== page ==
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FEBS Lett. 2005 Mar 28;579(9):2001-8.

Actin microridges characterized by laser scanning confocal and atomic force microscopy.

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BIOTEC and Max-Planck-Institute of Molecular Cell Biology and Genetics, 01307 Dresden, Germany.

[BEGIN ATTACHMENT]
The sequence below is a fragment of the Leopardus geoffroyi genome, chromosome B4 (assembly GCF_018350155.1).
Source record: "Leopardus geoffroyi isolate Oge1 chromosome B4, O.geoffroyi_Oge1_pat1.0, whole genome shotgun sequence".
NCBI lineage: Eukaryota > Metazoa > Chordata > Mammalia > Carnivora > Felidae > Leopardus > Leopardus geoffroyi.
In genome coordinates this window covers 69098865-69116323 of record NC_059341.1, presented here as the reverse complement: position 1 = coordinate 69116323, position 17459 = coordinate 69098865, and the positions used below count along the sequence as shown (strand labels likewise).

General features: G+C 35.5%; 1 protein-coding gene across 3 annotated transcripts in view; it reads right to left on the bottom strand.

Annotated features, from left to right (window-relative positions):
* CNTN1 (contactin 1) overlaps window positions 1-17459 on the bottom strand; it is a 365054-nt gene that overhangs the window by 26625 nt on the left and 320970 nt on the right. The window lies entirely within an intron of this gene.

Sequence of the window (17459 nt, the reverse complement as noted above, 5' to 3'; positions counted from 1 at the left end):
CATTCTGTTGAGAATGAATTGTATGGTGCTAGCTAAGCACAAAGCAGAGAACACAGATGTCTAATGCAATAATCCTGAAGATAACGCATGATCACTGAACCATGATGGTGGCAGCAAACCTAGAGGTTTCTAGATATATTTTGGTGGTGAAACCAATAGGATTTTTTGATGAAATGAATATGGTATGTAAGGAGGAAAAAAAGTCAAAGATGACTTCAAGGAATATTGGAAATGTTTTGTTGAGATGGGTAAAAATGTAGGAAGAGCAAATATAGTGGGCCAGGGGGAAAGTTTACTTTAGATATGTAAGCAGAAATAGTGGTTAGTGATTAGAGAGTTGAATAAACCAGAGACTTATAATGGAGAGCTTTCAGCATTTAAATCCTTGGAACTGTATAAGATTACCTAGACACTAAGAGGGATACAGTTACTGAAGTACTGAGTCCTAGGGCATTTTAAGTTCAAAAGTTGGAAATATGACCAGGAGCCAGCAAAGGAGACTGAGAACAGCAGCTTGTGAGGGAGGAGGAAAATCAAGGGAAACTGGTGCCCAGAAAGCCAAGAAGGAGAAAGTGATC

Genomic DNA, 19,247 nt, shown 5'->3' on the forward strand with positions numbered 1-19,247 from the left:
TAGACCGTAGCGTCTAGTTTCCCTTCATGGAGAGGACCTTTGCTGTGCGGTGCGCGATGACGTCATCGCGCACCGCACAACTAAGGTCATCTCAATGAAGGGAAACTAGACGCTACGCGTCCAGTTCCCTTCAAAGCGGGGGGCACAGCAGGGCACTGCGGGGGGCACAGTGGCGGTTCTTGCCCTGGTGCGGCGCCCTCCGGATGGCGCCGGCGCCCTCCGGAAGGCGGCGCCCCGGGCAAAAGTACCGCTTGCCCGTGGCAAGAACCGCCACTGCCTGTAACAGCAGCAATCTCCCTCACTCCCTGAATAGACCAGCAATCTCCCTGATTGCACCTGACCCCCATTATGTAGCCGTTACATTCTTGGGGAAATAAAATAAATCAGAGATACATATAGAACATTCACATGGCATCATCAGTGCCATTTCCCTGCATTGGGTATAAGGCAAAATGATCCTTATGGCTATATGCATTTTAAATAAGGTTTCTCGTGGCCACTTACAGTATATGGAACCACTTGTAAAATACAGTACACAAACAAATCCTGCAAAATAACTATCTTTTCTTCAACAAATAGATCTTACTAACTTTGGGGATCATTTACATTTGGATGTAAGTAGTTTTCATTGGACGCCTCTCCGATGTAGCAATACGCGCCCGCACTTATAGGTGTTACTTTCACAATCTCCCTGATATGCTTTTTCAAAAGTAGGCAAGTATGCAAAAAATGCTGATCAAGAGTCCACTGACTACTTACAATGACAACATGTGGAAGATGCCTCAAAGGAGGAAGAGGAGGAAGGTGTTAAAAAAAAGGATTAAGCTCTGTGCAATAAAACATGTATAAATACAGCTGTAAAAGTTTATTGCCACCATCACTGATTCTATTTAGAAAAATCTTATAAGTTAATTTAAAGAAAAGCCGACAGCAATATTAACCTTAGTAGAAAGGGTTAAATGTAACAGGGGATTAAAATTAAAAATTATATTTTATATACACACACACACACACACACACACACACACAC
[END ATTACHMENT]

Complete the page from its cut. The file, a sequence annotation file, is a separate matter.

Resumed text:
We have characterized the cell surface of zebrafish stratified epithelium using a combined approach of light and atomic force microscopy under conditions which simulate wound healing. Microridges rise on average 100 nm above the surface of living epithelial cells, which correlate to bundles of cytochalasin B-insensitive actin filaments. Time-lapse microscopy revealed the bundles to form a highly dynamic network on the cell surface, in which bundles and junctions were severed and annealed on a time scale of minutes. Atomic force microscopy topographs further indicated that actin bundle junctions identified were of two types: overlaps and integrated end to side T- and Y-junctions. The surface bundle network is found only on the topmost cell layer of the explant, and never on individual locomoting cells. Possible functions of these actin bundles include cell compartmentalization of the cell surface, resistance to mechanical stress, and F-actin storage.

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